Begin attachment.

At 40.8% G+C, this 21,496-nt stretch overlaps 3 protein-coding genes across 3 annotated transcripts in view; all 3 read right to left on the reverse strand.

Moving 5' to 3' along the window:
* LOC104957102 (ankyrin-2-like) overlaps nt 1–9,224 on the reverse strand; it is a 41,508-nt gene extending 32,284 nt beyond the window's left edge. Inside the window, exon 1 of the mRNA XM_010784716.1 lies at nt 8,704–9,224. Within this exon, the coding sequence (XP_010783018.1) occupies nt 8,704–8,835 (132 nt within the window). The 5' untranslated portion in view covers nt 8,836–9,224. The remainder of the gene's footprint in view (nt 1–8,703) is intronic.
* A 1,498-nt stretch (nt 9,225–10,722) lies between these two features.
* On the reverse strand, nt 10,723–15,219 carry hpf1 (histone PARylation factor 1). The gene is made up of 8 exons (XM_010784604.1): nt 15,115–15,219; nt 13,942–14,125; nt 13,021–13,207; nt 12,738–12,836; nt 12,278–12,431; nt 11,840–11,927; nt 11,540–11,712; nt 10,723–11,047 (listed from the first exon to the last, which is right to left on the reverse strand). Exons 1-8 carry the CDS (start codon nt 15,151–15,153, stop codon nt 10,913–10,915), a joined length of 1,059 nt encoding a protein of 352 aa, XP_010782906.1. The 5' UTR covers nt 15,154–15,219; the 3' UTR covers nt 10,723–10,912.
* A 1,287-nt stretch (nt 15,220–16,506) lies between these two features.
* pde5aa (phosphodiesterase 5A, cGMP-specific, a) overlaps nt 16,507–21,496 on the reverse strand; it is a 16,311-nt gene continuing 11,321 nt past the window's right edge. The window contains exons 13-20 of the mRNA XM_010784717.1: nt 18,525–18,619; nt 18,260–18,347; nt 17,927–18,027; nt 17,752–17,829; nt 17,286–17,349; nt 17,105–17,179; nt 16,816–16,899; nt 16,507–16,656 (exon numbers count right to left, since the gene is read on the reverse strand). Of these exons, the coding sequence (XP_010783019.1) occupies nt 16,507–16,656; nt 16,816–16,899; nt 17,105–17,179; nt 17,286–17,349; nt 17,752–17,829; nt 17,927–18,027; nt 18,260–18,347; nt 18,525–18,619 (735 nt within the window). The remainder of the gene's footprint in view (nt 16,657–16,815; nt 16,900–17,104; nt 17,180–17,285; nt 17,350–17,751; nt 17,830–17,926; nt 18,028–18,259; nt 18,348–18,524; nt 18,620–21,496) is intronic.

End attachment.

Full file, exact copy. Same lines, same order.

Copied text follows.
At 40.8% G+C, this 21,496-nt stretch overlaps 3 protein-coding genes across 3 annotated transcripts in view; all 3 read right to left on the reverse strand.

Moving 5' to 3' along the window:
* LOC104957102 (ankyrin-2-like) overlaps nt 1–9,224 on the reverse strand; it is a 41,508-nt gene extending 32,284 nt beyond the window's left edge. Inside the window, exon 1 of the mRNA XM_010784716.1 lies at nt 8,704–9,224. Within this exon, the coding sequence (XP_010783018.1) occupies nt 8,704–8,835 (132 nt within the window). The 5' untranslated portion in view covers nt 8,836–9,224. The remainder of the gene's footprint in view (nt 1–8,703) is intronic.
* A 1,498-nt stretch (nt 9,225–10,722) lies between these two features.
* On the reverse strand, nt 10,723–15,219 carry hpf1 (histone PARylation factor 1). The gene is made up of 8 exons (XM_010784604.1): nt 15,115–15,219; nt 13,942–14,125; nt 13,021–13,207; nt 12,738–12,836; nt 12,278–12,431; nt 11,840–11,927; nt 11,540–11,712; nt 10,723–11,047 (listed from the first exon to the last, which is right to left on the reverse strand). Exons 1-8 carry the CDS (start codon nt 15,151–15,153, stop codon nt 10,913–10,915), a joined length of 1,059 nt encoding a protein of 352 aa, XP_010782906.1. The 5' UTR covers nt 15,154–15,219; the 3' UTR covers nt 10,723–10,912.
* A 1,287-nt stretch (nt 15,220–16,506) lies between these two features.
* pde5aa (phosphodiesterase 5A, cGMP-specific, a) overlaps nt 16,507–21,496 on the reverse strand; it is a 16,311-nt gene continuing 11,321 nt past the window's right edge. The window contains exons 13-20 of the mRNA XM_010784717.1: nt 18,525–18,619; nt 18,260–18,347; nt 17,927–18,027; nt 17,752–17,829; nt 17,286–17,349; nt 17,105–17,179; nt 16,816–16,899; nt 16,507–16,656 (exon numbers count right to left, since the gene is read on the reverse strand). Of these exons, the coding sequence (XP_010783019.1) occupies nt 16,507–16,656; nt 16,816–16,899; nt 17,105–17,179; nt 17,286–17,349; nt 17,752–17,829; nt 17,927–18,027; nt 18,260–18,347; nt 18,525–18,619 (735 nt within the window). The remainder of the gene's footprint in view (nt 16,657–16,815; nt 16,900–17,104; nt 17,180–17,285; nt 17,350–17,751; nt 17,830–17,926; nt 18,028–18,259; nt 18,348–18,524; nt 18,620–21,496) is intronic.